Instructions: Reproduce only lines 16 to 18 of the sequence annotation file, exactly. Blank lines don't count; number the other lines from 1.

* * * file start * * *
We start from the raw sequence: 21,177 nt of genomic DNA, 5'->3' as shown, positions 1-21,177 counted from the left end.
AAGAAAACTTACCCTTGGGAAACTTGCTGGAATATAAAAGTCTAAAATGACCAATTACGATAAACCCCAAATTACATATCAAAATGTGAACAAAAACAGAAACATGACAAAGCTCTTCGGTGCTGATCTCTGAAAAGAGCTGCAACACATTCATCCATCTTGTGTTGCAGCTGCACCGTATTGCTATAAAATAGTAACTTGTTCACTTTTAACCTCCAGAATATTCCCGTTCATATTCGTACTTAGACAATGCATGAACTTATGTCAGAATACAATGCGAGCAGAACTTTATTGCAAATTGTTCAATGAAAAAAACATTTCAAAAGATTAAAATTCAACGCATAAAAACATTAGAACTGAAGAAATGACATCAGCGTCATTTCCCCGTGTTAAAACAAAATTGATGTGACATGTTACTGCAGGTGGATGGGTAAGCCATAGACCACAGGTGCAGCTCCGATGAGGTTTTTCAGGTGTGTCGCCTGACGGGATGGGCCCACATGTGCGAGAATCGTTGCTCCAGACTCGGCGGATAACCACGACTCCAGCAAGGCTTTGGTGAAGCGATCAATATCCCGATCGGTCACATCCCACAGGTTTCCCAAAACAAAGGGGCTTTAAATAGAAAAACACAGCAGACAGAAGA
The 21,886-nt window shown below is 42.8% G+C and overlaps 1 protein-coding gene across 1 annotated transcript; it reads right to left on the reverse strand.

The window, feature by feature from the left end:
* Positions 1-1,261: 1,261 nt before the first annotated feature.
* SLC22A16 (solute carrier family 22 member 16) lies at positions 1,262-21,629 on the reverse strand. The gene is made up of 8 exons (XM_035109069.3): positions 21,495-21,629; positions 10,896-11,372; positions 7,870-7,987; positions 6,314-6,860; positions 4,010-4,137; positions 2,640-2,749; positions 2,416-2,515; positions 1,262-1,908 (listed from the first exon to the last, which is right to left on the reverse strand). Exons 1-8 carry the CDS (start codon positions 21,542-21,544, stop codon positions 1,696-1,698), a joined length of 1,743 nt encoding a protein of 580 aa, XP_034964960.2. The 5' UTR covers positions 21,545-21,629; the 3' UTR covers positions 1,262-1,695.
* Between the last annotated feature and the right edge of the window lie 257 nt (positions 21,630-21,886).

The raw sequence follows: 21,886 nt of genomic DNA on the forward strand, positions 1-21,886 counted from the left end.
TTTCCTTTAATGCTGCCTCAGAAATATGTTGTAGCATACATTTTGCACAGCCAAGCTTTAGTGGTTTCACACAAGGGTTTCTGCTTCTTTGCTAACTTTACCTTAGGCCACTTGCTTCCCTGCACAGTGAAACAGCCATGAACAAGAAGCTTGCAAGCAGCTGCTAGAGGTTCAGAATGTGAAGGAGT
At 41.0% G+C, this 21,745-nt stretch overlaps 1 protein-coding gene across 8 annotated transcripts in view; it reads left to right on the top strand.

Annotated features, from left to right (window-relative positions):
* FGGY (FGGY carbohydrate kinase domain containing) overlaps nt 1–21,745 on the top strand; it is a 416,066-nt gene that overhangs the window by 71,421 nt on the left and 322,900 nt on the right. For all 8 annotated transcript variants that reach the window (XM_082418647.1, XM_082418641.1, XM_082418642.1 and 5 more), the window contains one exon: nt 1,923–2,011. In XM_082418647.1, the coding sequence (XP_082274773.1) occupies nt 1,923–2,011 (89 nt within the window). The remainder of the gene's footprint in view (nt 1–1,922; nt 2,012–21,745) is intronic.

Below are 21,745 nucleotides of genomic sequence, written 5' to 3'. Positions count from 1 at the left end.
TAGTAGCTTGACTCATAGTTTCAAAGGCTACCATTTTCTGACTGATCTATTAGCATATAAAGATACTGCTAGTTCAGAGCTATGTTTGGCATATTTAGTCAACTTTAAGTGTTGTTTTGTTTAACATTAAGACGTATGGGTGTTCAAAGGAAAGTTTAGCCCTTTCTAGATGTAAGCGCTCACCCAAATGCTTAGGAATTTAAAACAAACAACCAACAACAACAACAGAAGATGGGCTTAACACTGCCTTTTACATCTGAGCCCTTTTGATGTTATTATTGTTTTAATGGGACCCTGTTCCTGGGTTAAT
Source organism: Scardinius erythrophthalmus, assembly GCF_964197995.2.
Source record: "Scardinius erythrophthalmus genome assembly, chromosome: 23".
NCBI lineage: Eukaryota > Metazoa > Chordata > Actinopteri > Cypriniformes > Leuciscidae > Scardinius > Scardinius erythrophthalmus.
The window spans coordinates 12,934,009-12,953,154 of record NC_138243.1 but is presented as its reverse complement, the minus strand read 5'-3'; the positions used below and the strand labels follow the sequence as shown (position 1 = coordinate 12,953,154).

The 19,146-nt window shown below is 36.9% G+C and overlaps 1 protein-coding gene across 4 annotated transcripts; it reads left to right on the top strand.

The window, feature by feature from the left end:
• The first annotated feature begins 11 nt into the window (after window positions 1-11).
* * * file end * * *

Source record: "Scardinius erythrophthalmus genome assembly, chromosome: 23".
NCBI lineage: Eukaryota > Metazoa > Chordata > Actinopteri > Cypriniformes > Leuciscidae > Scardinius > Scardinius erythrophthalmus.
The window spans coordinates 12,934,009-12,953,154 of record NC_138243.1 but is presented as its reverse complement, the minus strand read 5'-3'; the positions used below and the strand labels follow the sequence as shown (position 1 = coordinate 12,953,154).